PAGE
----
Happy Birthday Erin!! Sometimes when I am feeling less than, wishing I had more, etc., all I need is to drive through a less than desirable neighborhood or watch a segment on T.V. about some extremely poor individuals in another country. I suddenly feel quite fortunate and it squashes any of those silly thoughts right out of my head.
Hi Erin – I am 52, and also struggle with feeling “happy.” The best advice I ever received was this: Happiness is a skill and a choice. I only regret it took me this long to figure it out. Wishing you a very happy birthday!
Happy Birthday! Thank you for your beautiful honesty. I also struggle with the need to be busy and accomplish, although often those “accomplishments” are probably not as critical as they seem. I echo the previous commenter’s sentiment that “our hearts are restless until they rest in God.” I have been trying to slow down and create space to hear what God’s call is in my life. I don’t always hear it. But when I do, it is always worth it.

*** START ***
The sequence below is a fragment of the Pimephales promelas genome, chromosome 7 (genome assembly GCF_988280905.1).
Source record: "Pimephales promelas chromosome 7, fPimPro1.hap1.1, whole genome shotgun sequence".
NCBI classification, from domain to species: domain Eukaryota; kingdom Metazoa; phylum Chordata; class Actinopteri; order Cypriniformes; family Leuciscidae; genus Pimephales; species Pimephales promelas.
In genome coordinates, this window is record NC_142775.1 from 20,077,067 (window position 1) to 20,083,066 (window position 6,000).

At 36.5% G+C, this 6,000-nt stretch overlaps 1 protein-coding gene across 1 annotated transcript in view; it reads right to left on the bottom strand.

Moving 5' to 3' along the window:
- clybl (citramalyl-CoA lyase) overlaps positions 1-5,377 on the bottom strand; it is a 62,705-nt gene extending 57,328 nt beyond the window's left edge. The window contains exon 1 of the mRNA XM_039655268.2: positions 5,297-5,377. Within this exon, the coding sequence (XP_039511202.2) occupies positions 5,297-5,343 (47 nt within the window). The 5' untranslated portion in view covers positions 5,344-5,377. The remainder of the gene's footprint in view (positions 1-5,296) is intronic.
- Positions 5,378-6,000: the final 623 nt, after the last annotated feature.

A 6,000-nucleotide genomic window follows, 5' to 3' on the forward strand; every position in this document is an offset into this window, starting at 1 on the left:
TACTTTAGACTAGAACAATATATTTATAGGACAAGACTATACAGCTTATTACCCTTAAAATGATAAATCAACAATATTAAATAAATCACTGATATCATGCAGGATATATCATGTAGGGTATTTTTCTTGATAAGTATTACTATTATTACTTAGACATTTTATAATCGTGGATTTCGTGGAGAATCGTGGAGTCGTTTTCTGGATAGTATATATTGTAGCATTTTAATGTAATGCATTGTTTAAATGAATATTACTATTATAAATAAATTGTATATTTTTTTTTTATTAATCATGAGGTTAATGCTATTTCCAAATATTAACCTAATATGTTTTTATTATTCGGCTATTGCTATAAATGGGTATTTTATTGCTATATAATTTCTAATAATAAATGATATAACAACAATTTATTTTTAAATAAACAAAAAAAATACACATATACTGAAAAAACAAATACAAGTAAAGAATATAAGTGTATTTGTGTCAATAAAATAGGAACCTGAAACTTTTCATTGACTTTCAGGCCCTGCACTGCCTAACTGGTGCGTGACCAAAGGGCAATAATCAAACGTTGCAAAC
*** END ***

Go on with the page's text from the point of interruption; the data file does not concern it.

This is the most meaningful post I’ve read in a while. Thank you for giving me a lot to think about.
Thanks so much for posting this, Erin. Your life seems so wonderful…it’s refreshing to hear that there’s struggle behind the success for you, as there is for all of us.